03-15-2016, 05:07 AM   #39
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QuoteOriginally posted by jsherman999 Quote
So, to tie in with another thread: based on this IQ alone, would you buy the K5 based on it's 'per-pixel' performance** or the K3 based on it's 'whole image' performance***?
Pictures and photographs rarely rely on only two pixels To me the answer is simple, and pretty obvious : both cameras deliver great images, but the K-3 lets the user do things that the K-5 doesn't. The increased resolution, increased speed, more evolved controls, etc, make it a more advanced, and more desirable, camera.

QuoteOriginally posted by jsherman999 Quote
Yet the 'screen tab' on DXOMark clearly shows the K5 having better per-pixel performance - how can this be if the actual results of the K3 are the same or better, as you say?
The answer to that question is written in my post from 2014, above.

QuoteOriginally posted by Des Quote
I'm sure others will have a technical answer to this question, but personally I'd prefer to be guided by a decent side-by-side comparison of images as an indicator of how the camera actually performs.
Indeed.
03-15-2016, 06:26 AM   #40
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QuoteOriginally posted by bdery Quote
The answer to that question is written in my post from 2014, above.
So, if someone were to say that the 'screen tab' is the metric to use when judging actual camera output, you'd find that suspect?
03-15-2016, 06:59 AM   #41
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IF you bought the K-3 for cropping, I find 640 ISO is the highest I like to go. On K-5 it would be 800 ISO. If I'm using the whole frame, and reducing it to 3000 pixels wide or less, I'll shoot either at 1600 ISO if I have to. You get more noise on a K-3, but you also get more magnification. By the time you eliminate the noise it's pretty much a saw off. Except at 100-400 ISO the K3 noise is not really a factor, then you just get a larger image, with noticeably more resolution.

Those who need better than 1600 ISO should definitely be tracking the performance reviews of the new K-1. It should have something to offer. I'm hoping for 800 on my K-5 being 3200 ISO on the K-1, since there have been some suggestions that 6400 can be clean. If you get some clean images at 6400, usually that means dependably clean at 3200.

On my K-3 I can get clean images at 1600... but sometimes I got noise at 800, dependable at 640 ISO.
On my K-5 I can get clean images at 1600... dependable at 800 ISO.

Last edited by normhead; 03-15-2016 at 07:07 AM.
03-15-2016, 01:54 PM   #42
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I don't much question the DxO results, but keep in mind that the SNR is based on no NR (or the minimum applied in the circuitry). So, as you get into the higher ISOs you have a bit more sharpness to work with at 24mp as opposed to 16mp to the extent you need to apply NR. Ultimately, the IQ is very close between them. Keep in mind that DxO scores all lenses higher in sharpness with the K-3 than with the cameras that have 16 mp sensors (and computes the varying AA impacts, as well).

The cameras are pretty different in other important ways. The camera that yields a sharper typical result based on AF or flash performance is a far more important than the minor differences in the sensor characteristics.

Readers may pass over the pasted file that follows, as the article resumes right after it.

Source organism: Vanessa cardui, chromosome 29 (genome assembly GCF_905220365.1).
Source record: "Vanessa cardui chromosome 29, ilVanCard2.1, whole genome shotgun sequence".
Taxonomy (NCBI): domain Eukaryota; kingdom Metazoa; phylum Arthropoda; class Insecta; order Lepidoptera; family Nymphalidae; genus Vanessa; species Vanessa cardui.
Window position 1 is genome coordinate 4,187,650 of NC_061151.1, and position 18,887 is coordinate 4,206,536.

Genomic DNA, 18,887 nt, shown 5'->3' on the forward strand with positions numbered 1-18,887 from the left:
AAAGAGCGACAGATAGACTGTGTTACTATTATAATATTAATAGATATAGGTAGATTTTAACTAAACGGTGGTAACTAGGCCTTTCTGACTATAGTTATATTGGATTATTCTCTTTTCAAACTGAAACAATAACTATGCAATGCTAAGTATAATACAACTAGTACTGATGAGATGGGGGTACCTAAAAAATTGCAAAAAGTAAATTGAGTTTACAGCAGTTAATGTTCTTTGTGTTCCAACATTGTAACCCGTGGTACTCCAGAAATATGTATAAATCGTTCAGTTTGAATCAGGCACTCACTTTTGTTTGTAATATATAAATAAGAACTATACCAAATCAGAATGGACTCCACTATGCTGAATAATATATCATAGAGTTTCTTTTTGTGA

That said, I certainly do notice that my technique has to be a bit better with the K-3. Even with SR, the camera requires a steadier hand.
03-15-2016, 02:01 PM - 1 Like   #43
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An interesting thread resurrection here. I thought this whole K5 versus K3 subject had been litigated long ago.

It is clear from the graphs that the K5 II and K3 are extremely close with regard to SNR. The differences tend to kick in when the K5 has some noise reduction in the RAW files, which the K3 doesn't have. The K5 II is better with regard to dynamic range at low iso, while the K3 has a little better resolution -- mainly useful in the lower iso segments. The real world implications of all of this are nil. I would choose a K3 over a K5 II 10 out of 10 times -- not because the sensor is better, but because the rest of the camera is better, more nimble and has better features. The only thing the K5 II really has going for it is iso 80, which is handy at times, but not enough to sway the decision in my opinion.

This is iso 3200 on the K3, which is more than adequate for my purposes.

03-15-2016, 03:52 PM   #44
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QuoteOriginally posted by Rondec Quote
An interesting thread resurrection here. I thought this whole K5 versus K3 subject had been litigated long ago.

It is clear from the graphs that the K5 II and K3 are extremely close with regard to SNR. The differences tend to kick in when the K5 has some noise reduction in the RAW files, which the K3 doesn't have. The K5 II is better with regard to dynamic range at low iso, while the K3 has a little better resolution -- mainly useful in the lower iso segments. The real world implications of all of this are nil. I would choose a K3 over a K5 II 10 out of 10 times -- not because the sensor is better, but because the rest of the camera is better, more nimble and has better features. The only thing the K5 II really has going for it is iso 80, which is handy at times, but not enough to sway the decision in my opinion.

This is iso 3200 on the K3, which is more than adequate for my purposes.

The other shot of the tiny bird https://www.flickr.com/photos/85914716@N03/25522005905/ is an even better example of sharpness at high ISO imo. Impressive. What software did you use to render from RAW and did you use any out of camera sharpening?
03-16-2016, 05:21 AM   #45
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QuoteOriginally posted by jsherman999 Quote
So, if someone were to say that the 'screen tab' is the metric to use when judging actual camera output, you'd find that suspect?
What do you mean by "screen tab" ?

In any case, when judging a camera, I do NOT rely on DXO, or any other single resource using one single sample unit to draw conclusions for a whole production range. And I do not care for a few percents of variations between two units.

Considering that all current cameras use the same few sensors, I look at what the manufacturer does with that sensor. And more importantly, how the complete tool (the camera body) is designed and thought.